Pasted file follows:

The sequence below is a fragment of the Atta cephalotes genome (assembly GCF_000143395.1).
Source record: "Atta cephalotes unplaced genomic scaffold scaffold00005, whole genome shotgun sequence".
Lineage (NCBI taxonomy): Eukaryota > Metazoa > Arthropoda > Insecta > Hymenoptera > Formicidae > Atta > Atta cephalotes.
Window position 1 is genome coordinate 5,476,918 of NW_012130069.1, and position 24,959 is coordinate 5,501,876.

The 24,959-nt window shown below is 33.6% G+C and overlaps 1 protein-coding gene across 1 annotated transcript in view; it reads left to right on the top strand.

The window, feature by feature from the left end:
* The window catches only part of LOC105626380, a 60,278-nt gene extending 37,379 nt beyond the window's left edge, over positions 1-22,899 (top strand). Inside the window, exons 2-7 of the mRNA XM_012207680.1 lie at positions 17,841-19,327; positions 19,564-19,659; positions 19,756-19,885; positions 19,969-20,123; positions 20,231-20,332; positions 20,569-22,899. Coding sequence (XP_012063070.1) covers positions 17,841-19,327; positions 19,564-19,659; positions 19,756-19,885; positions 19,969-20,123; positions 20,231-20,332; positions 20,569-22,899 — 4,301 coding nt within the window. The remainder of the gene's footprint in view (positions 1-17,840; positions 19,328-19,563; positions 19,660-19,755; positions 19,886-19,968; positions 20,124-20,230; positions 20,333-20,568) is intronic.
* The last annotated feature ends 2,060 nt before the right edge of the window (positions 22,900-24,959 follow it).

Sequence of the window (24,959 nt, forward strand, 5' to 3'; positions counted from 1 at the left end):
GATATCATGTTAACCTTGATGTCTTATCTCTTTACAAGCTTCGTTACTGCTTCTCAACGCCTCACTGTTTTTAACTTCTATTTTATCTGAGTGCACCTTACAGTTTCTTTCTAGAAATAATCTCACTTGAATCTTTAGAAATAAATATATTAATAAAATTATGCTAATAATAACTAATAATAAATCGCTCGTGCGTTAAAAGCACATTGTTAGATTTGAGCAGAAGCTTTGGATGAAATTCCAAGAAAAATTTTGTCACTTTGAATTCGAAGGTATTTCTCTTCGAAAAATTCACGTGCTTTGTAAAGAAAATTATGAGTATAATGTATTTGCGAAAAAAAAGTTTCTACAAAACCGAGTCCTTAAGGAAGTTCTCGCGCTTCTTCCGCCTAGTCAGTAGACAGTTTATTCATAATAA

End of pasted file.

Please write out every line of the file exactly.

The sequence below is a fragment of the Atta cephalotes genome (assembly GCF_000143395.1).
Source record: "Atta cephalotes unplaced genomic scaffold scaffold00005, whole genome shotgun sequence".
Lineage (NCBI taxonomy): Eukaryota > Metazoa > Arthropoda > Insecta > Hymenoptera > Formicidae > Atta > Atta cephalotes.
Window position 1 is genome coordinate 5,476,918 of NW_012130069.1, and position 24,959 is coordinate 5,501,876.

The 24,959-nt window shown below is 33.6% G+C and overlaps 1 protein-coding gene across 1 annotated transcript in view; it reads left to right on the top strand.

The window, feature by feature from the left end:
* The window catches only part of LOC105626380, a 60,278-nt gene extending 37,379 nt beyond the window's left edge, over positions 1-22,899 (top strand). Inside the window, exons 2-7 of the mRNA XM_012207680.1 lie at positions 17,841-19,327; positions 19,564-19,659; positions 19,756-19,885; positions 19,969-20,123; positions 20,231-20,332; positions 20,569-22,899. Coding sequence (XP_012063070.1) covers positions 17,841-19,327; positions 19,564-19,659; positions 19,756-19,885; positions 19,969-20,123; positions 20,231-20,332; positions 20,569-22,899 — 4,301 coding nt within the window. The remainder of the gene's footprint in view (positions 1-17,840; positions 19,328-19,563; positions 19,660-19,755; positions 19,886-19,968; positions 20,124-20,230; positions 20,333-20,568) is intronic.
* The last annotated feature ends 2,060 nt before the right edge of the window (positions 22,900-24,959 follow it).

Sequence of the window (24,959 nt, forward strand, 5' to 3'; positions counted from 1 at the left end):
GATATCATGTTAACCTTGATGTCTTATCTCTTTACAAGCTTCGTTACTGCTTCTCAACGCCTCACTGTTTTTAACTTCTATTTTATCTGAGTGCACCTTACAGTTTCTTTCTAGAAATAATCTCACTTGAATCTTTAGAAATAAATATATTAATAAAATTATGCTAATAATAACTAATAATAAATCGCTCGTGCGTTAAAAGCACATTGTTAGATTTGAGCAGAAGCTTTGGATGAAATTCCAAGAAAAATTTTGTCACTTTGAATTCGAAGGTATTTCTCTTCGAAAAATTCACGTGCTTTGTAAAGAAAATTATGAGTATAATGTATTTGCGAAAAAAAAGTTTCTACAAAACCGAGTCCTTAAGGAAGTTCTCGCGCTTCTTCCGCCTAGTCAGTAGACAGTTTATTCATAATAA